Take today's date: 2008-08-18. In the default setting it would read 08/18/2008. Let's pretend that we are developing a report and need to extract information from a database. If we have the following dates, in the mm/dd/yyyy format and we decide to put it into a character field (for instance, we shove it into a Word document table and the column is set as Text), how would you expect it to sort?
You would think it would sort in proper date order, but you would be wrong. It ends up like this:
Now, you could set it as a Date column, but there are many times you have this in a CSV format and you import into an app that just dumps it into a Text or Char field. Then you end up with this issue. If the dates had been formated correctly: yyyy-mm-dd then it doesn't matter if the data is stored as Text/Char or Date. It would sort correctly no matter what:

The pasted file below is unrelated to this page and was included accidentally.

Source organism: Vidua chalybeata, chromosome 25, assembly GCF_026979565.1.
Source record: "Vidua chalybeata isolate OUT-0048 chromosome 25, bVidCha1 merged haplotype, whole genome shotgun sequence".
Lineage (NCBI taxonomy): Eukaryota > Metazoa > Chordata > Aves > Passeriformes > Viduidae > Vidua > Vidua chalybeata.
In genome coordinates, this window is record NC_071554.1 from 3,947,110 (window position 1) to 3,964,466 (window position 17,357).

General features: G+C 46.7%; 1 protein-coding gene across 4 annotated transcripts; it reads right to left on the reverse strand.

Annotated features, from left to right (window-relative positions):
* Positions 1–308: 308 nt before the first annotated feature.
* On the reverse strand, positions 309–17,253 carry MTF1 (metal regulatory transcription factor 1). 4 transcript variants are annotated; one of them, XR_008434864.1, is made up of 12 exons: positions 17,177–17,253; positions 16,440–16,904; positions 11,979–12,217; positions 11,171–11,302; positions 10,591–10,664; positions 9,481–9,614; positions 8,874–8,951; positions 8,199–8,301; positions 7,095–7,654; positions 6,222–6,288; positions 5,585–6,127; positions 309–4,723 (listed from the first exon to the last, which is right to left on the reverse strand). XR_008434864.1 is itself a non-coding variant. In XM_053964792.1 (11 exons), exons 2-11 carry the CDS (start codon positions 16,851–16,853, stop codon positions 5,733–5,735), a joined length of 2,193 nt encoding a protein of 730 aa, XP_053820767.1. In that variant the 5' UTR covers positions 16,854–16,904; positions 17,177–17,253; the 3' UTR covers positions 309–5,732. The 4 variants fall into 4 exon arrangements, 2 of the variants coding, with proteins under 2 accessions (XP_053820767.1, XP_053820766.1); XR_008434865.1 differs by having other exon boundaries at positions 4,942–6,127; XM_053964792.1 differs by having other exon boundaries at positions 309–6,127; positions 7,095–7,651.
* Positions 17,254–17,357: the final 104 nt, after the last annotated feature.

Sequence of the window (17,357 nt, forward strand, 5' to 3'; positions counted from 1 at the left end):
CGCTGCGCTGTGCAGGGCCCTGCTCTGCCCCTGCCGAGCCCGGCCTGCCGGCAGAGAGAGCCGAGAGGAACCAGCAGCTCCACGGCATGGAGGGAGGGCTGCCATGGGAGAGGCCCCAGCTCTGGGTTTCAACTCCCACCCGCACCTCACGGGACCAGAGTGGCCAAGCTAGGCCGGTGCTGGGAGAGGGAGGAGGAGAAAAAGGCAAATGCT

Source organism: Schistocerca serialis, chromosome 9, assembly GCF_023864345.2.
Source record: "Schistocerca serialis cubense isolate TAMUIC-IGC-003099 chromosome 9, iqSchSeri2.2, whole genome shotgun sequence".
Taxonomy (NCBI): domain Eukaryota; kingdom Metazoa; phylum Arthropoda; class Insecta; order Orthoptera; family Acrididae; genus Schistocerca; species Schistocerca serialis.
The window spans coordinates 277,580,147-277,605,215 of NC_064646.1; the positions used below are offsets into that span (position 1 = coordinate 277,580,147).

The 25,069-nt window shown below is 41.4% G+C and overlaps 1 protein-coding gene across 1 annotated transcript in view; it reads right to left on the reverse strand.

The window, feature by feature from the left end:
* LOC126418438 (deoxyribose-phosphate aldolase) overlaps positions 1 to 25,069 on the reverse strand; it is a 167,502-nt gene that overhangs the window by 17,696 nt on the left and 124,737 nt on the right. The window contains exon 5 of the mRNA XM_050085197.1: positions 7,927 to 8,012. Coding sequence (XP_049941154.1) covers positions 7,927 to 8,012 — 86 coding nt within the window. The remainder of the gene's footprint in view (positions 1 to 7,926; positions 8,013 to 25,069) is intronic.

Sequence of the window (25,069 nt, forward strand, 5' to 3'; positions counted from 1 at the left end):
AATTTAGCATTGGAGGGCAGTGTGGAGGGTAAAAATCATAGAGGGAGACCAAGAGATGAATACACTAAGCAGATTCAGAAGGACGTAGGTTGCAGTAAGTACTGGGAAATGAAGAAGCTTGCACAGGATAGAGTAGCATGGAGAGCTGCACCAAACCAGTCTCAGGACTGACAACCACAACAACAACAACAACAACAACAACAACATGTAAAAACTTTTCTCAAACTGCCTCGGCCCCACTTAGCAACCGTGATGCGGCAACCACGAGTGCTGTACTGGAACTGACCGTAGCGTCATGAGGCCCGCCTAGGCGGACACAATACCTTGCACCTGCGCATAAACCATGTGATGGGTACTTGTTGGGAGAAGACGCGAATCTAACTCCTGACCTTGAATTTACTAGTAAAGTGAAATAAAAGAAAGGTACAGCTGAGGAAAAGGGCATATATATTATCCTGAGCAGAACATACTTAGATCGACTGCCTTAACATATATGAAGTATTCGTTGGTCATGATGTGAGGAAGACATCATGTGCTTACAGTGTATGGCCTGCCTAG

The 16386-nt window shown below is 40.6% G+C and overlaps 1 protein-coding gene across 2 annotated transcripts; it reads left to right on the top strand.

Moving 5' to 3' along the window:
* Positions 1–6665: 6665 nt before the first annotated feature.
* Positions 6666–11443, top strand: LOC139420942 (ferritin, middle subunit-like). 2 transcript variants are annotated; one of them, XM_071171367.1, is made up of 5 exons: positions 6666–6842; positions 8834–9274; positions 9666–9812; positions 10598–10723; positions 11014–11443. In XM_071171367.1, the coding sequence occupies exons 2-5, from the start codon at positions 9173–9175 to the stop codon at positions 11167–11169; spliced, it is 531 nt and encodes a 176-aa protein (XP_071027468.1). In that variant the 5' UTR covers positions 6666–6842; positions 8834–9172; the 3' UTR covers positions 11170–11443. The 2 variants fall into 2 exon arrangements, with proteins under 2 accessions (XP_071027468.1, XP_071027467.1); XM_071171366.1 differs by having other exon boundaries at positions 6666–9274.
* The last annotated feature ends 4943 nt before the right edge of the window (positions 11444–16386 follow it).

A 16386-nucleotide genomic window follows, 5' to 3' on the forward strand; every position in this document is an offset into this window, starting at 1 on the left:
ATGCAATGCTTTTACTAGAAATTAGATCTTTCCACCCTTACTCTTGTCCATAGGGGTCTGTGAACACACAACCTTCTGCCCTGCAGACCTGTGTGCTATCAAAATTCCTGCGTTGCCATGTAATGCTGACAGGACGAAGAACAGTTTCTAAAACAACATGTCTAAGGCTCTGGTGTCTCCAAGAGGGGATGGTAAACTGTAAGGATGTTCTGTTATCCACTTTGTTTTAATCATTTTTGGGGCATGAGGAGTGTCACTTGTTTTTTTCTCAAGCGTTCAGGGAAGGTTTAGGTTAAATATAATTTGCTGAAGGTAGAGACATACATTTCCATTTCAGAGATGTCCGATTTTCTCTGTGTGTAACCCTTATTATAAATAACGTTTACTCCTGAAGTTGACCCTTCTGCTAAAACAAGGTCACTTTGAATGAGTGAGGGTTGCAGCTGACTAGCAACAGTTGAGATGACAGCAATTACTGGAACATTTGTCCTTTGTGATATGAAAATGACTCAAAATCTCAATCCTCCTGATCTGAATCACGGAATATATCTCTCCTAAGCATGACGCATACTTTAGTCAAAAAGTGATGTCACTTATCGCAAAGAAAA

There is a much greater problem when the date is stored in the format mm/dd/yy (that is, with only a two digit year). If you get a date that looks like this 04/05/07 how do you know what it is without first knowing the exact format that was used? That could be yy/mm/dd...hell, it could even be dd/mm/yy. An application may not convert the date to its date format correctly at all. If I were to import that into my database, it would become 2004/05/07 and NOT 2007/04/05 as was the intention (mm/dd/yy).
Short dates should be stored as yyyy-mm-dd (I don't care if you use a "-" or a "/", but with a backslash, if you were to use the date in a filename it would give you an error since filenames can't include "/". It means you would have to strip out the "/"s before creating a file. Small thing I know, but still, an extra step is an extra step). This format should be used internationally.